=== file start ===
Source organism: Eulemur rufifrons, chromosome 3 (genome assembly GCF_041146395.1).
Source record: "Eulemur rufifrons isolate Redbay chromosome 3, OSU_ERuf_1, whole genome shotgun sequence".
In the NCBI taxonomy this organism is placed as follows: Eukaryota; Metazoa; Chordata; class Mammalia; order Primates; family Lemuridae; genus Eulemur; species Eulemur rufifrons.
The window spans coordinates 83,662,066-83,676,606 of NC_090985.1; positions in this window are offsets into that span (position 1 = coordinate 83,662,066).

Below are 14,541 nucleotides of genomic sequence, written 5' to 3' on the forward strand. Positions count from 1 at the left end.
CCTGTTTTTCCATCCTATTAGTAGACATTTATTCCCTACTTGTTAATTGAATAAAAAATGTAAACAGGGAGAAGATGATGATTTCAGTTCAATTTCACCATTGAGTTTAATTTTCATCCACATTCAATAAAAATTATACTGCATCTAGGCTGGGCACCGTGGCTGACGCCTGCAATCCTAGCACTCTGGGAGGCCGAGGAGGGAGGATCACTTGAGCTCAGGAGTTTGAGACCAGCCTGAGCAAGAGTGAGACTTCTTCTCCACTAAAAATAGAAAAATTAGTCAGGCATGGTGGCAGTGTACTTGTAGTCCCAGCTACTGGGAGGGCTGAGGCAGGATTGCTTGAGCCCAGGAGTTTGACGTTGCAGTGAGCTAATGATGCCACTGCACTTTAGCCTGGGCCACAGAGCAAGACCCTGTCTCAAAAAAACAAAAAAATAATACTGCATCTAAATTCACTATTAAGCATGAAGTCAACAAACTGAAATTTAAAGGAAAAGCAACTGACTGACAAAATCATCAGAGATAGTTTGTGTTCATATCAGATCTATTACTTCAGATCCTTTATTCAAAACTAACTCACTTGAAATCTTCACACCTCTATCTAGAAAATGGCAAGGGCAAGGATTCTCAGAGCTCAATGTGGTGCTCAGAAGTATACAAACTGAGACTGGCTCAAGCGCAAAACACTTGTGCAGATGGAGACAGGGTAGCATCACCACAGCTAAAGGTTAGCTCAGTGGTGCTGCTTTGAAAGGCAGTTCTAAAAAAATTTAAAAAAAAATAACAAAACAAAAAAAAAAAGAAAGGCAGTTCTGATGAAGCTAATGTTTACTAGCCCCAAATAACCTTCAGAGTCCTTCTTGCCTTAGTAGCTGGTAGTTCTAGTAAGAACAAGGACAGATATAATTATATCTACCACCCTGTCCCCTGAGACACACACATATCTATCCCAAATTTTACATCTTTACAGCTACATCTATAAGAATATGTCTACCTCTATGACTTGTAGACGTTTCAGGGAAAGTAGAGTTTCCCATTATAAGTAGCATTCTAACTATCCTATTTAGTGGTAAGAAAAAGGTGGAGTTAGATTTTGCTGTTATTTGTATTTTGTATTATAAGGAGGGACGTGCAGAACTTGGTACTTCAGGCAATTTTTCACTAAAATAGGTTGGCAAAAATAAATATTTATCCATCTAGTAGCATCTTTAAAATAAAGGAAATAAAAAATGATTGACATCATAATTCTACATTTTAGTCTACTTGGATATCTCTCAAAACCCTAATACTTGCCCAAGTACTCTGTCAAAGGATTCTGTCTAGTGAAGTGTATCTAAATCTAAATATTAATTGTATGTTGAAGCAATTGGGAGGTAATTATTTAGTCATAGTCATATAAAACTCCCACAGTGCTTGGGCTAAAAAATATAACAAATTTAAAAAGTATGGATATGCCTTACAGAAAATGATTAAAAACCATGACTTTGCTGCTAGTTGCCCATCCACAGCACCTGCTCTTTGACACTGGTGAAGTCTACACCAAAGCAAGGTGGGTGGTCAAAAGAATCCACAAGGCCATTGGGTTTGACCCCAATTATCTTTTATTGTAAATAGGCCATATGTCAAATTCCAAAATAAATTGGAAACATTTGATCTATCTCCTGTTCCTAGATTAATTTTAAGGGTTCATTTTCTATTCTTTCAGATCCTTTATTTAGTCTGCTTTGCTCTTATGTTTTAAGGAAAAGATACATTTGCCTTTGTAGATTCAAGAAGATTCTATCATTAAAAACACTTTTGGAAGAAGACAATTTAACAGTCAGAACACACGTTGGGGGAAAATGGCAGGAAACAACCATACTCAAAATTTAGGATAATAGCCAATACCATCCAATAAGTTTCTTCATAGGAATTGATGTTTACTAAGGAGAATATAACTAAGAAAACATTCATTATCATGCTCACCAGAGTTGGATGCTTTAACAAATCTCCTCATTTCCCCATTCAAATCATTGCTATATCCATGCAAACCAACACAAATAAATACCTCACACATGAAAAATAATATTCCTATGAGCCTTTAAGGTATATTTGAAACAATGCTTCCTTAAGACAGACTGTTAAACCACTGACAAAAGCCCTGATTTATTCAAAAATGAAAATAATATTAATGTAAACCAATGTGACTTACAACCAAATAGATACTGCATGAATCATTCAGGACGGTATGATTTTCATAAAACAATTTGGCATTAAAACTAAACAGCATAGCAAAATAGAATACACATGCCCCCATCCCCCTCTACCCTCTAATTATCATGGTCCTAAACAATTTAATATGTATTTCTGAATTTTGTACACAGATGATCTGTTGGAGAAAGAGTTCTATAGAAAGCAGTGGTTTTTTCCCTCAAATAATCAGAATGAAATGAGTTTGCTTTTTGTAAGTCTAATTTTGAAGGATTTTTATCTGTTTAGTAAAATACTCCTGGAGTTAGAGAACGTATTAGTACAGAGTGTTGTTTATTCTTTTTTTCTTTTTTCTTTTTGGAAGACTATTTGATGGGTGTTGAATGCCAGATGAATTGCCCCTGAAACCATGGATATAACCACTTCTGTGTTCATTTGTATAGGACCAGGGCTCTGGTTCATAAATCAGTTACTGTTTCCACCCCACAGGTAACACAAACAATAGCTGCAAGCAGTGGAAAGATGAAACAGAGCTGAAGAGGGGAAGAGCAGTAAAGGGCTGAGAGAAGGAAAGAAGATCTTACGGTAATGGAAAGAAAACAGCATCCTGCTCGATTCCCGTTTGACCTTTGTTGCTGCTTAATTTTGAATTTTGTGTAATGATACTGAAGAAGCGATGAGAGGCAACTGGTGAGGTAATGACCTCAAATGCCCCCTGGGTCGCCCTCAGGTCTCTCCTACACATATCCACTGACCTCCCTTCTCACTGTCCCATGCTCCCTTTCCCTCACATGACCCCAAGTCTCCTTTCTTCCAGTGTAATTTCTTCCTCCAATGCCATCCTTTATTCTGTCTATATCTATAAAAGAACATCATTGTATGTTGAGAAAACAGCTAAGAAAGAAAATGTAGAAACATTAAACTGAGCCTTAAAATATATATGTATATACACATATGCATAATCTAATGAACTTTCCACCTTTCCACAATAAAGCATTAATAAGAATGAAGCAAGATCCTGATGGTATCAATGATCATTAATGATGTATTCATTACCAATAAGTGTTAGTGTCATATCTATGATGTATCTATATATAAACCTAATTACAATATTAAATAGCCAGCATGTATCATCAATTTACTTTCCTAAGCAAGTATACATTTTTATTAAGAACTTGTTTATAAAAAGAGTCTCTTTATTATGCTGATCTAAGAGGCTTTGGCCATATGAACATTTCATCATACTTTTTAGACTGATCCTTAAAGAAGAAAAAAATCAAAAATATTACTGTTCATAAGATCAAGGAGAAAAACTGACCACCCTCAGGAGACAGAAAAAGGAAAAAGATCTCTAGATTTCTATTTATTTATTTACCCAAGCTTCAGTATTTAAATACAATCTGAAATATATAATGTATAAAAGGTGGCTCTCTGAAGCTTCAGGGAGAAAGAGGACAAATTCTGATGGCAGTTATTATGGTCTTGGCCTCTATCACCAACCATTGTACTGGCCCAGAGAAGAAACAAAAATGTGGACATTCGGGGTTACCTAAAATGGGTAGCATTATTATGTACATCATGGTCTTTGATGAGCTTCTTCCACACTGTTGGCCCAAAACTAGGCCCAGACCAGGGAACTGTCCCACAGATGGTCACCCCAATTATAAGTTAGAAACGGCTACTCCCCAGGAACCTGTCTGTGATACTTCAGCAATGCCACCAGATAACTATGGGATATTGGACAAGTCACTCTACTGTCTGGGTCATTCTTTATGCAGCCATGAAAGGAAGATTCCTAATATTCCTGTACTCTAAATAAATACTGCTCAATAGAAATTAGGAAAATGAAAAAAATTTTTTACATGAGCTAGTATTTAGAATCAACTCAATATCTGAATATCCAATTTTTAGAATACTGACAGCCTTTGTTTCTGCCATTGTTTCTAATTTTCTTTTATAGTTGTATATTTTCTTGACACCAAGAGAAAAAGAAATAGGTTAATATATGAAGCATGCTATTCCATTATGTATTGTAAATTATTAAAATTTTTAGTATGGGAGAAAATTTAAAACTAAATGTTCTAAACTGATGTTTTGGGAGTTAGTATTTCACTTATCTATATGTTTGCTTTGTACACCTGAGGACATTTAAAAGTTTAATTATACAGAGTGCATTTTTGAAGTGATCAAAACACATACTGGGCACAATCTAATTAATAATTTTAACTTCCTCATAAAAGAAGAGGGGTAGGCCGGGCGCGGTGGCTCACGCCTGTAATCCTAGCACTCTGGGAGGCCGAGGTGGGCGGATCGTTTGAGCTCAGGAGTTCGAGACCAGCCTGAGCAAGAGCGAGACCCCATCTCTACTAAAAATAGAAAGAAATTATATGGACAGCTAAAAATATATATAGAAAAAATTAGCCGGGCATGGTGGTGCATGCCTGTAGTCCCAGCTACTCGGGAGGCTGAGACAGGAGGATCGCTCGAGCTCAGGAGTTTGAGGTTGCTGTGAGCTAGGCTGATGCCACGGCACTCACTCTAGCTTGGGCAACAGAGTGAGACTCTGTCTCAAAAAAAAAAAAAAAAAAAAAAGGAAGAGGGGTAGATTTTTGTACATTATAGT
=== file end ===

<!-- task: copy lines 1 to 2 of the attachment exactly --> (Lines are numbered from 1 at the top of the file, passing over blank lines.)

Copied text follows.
Source organism: Eulemur rufifrons, chromosome 3 (genome assembly GCF_041146395.1).
Source record: "Eulemur rufifrons isolate Redbay chromosome 3, OSU_ERuf_1, whole genome shotgun sequence".